History question regarding Alco PA's

Discussion in 'The Real Thing- North America' started by Herc Driver, Jan 11, 2007.

  1. 60103

    60103 Pooh Bah

    AFAIK, the FT was the only production unit with permanent coupling (drawbar). Might be some other early units. The early streamliners (F3, E7, PA) were frequently ordered as sets with the same number but a letter added. The original thinking was that they were one loco, but practical railroaders found that any of them could be coupled together.
  2. TrainNut

    TrainNut Ditat Deus

    I don't have an answer to any of your questions but just wanted to compliment you again on that engine. I love it!! I can't wait until my Precision Craft PA/PB set gets here. Deliver date has been pushed back to February 7th.:curse:
  3. kitsune

    kitsune Member

    As a further note, the main reason that the FT was offered as a drawbarred 2 or 4-unit set initially was for marketing purposes. The FT was billed as either a "four unit, 5400 horsepower" or a "two unit, 2700 horsepower" locomotive, making it more on par with common "super steam" engines of the day. Alco also did this with the FA line, marketing the FA1 as a "four unit, 6000 HP" engine.

    Many FTs, like the other Fs and FAs, were later "broken up" into individual A and B units.

    The PA was never offered as a drawbared unit. I do beleive, however, that Santa Fe commonly ran A+B or even A+B+B consists in it's passenger fleet.
  4. Herc Driver

    Herc Driver Active Member

    Thank guys for the great history lesson here...I really appreciate it.

    TrainNut - we're both waiting for those Precision Craft PA2's...I ordered one D&H and can't wait for its arrival. Of course, now I'm trying to find a D&H passenger car to go with it. But, there's plenty of pictures of Amtrak using D&H PA2's when Amtrak took over the route structure...so maybe there's new life for my old Amtrak phase 1 cars yet.
  5. liven_letdie

    liven_letdie Member

    Ah, thanks for the clarification. I could have easily misunderstood at the time that two unit/four unit meant mandatory configuration. It makes sense from a marketing standpoint too. Thanks again! :thumb:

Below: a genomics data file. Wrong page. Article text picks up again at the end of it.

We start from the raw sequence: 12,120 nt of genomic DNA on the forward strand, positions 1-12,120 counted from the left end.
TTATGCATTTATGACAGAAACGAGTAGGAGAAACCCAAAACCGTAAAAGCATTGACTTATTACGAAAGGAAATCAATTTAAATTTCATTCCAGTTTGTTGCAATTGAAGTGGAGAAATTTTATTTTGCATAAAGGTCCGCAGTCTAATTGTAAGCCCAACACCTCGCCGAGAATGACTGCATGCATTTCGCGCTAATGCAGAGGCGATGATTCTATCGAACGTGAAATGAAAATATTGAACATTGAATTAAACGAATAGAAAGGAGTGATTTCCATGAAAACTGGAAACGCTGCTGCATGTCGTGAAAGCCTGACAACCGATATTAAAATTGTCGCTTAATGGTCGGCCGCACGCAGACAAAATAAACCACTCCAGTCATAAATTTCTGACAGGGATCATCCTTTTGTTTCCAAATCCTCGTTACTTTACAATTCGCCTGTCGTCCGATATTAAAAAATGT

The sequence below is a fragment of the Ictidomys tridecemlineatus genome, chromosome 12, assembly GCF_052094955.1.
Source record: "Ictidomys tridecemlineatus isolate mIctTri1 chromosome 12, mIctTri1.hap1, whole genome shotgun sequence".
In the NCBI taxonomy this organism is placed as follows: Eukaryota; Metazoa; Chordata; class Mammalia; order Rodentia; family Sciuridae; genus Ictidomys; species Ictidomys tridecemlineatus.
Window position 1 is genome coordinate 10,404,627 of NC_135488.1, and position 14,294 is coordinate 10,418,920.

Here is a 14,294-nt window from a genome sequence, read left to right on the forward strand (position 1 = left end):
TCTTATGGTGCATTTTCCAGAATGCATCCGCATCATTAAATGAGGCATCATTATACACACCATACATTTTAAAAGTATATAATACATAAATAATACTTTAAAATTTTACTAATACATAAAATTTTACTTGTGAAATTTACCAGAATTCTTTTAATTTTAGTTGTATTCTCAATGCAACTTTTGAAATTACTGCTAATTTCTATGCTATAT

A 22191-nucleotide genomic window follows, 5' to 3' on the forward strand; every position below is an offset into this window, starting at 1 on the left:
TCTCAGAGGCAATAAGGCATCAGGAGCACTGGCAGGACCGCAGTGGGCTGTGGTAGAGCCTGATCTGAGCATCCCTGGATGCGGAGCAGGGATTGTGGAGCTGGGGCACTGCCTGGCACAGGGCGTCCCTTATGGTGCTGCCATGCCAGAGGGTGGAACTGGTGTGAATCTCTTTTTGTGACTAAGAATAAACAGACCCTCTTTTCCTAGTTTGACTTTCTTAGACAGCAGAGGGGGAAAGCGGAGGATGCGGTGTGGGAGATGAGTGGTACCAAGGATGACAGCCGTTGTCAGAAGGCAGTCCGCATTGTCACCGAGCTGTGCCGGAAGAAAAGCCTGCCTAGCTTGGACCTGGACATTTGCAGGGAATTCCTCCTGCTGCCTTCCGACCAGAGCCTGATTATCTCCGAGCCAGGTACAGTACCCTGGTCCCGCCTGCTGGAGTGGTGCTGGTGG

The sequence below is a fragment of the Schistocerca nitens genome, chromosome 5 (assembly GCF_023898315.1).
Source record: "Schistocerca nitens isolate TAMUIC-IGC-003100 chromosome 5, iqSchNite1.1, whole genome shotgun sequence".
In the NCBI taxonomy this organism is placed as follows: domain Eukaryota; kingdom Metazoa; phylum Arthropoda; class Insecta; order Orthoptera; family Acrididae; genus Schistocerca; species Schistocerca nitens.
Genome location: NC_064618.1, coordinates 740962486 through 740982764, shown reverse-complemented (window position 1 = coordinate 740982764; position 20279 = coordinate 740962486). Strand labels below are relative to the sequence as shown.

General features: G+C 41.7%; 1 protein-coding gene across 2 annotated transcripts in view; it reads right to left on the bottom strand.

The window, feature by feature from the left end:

6. Herc Driver

    Herc Driver Active Member

    Ok...I don't mean to be really stupid here...but let me ask this:

    Was there a common or standard connection that would allow you to hook an Alco unit to another manufacturer? Say EMD for instance? I don't think I've ever seen a picture of a PA hooked to an E or F-unit.
  7. railohio

    railohio Active Member

    The same knuckle coupler that connects engines to cars and so on down the train.

    If you've not seen a PA hooked to an EMD then you're just not looking hard enough. I could pull just about any book off my shelf and find a mixed consist; in a few I could even find a three or four builder consist. Just depends on what the railroad had and what they needed it to do.
  8. Herc Driver

    Herc Driver Active Member

    You're right - I haven't seen enough pictures, and I wasn't very specific in my question either.

    The books I have don't have any shots of an Alco/EMD mixed diesel hookup, so I wondered if there was some mechanical reason that the diesels couldn't be attached like they do today. I guess all the MU hoses were "common" even back then? I understand the couplers were the same (basically) but wasn't sure the electrical/air hoses were all common as well. It seems like almost every model layout picture and every picture I've seen from the late 50's/early 60's always showed a pair of the same type diesel (Two PA's, or two E8's for example) so I wondered if (in real life) this was done for a mechanical reason or possibly a marketing reason.

    Well, I'm going to search on railpictures and rrarchives websites and see what I find.
  9. kitsune

    kitsune Member

    Errr... Brian, great sarcasm, but flawed.

    What he didn't really mention was the ability to consist the engines together through multiple unit cables. MU cables were generally universal, and allowed a ostler to create consistes of almost anything he wanted. So in that term, yes, you could hook an E8 to a PA-1.


    Locomotives from differing manufacturers did not always "play well" together. This was due to two factors: load time and gearing. Regarding load time, EMDs are notoriously slow to respond to throttle changes, while Alcos and GEs have tradtionally been rapid to respond. This response time is what is called "load time". Mixing locomotives with incompatible load times would be similar to trying to hook up a Tyco GP20 to an Athearn Genesis SD70MAC -- one would always be dragging or pushing the other around. Too much of that and a coupler can break or even shear right off it's drawbar, not to mention it's just not fuel efficient.